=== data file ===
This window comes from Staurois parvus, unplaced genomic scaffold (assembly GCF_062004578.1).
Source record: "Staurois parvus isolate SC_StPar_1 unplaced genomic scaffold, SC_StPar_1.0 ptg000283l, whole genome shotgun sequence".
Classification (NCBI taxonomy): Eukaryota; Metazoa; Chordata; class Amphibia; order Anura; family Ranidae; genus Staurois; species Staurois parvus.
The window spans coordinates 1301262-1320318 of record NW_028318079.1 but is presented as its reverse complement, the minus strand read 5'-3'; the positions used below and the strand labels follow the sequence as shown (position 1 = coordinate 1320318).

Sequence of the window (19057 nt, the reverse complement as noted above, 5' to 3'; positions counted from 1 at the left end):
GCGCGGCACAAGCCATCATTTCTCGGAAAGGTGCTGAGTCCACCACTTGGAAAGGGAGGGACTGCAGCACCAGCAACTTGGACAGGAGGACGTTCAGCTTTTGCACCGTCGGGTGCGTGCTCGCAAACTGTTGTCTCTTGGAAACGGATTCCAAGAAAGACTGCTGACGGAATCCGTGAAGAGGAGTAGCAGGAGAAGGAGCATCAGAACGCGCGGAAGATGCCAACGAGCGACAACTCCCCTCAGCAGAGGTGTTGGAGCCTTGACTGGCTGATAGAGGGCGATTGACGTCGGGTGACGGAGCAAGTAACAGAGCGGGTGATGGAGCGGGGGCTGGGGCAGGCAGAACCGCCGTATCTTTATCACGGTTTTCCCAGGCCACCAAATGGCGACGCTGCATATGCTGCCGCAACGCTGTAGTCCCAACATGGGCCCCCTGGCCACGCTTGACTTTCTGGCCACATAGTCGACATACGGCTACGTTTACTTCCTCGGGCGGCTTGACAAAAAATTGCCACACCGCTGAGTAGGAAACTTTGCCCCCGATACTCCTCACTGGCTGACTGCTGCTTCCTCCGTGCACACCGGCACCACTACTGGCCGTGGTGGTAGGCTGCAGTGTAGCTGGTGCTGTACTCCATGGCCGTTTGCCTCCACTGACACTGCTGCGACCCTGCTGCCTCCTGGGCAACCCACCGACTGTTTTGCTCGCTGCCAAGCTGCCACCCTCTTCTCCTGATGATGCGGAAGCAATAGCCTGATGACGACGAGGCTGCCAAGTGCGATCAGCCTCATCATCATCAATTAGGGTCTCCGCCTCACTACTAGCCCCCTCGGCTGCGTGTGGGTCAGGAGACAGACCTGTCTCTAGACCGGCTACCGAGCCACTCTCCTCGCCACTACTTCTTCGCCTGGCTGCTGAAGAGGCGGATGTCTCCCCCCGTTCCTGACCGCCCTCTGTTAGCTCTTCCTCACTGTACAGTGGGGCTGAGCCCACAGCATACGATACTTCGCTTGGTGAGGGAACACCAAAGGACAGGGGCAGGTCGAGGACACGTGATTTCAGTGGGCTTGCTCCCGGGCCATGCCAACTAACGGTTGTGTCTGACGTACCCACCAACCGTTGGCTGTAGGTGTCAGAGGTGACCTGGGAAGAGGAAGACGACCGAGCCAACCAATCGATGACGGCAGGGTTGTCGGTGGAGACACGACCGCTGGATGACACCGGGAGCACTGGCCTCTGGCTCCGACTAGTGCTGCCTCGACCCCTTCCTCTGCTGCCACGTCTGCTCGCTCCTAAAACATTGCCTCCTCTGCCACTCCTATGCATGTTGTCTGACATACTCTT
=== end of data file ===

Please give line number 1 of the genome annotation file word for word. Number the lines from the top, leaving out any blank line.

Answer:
This window comes from Staurois parvus, unplaced genomic scaffold (assembly GCF_062004578.1).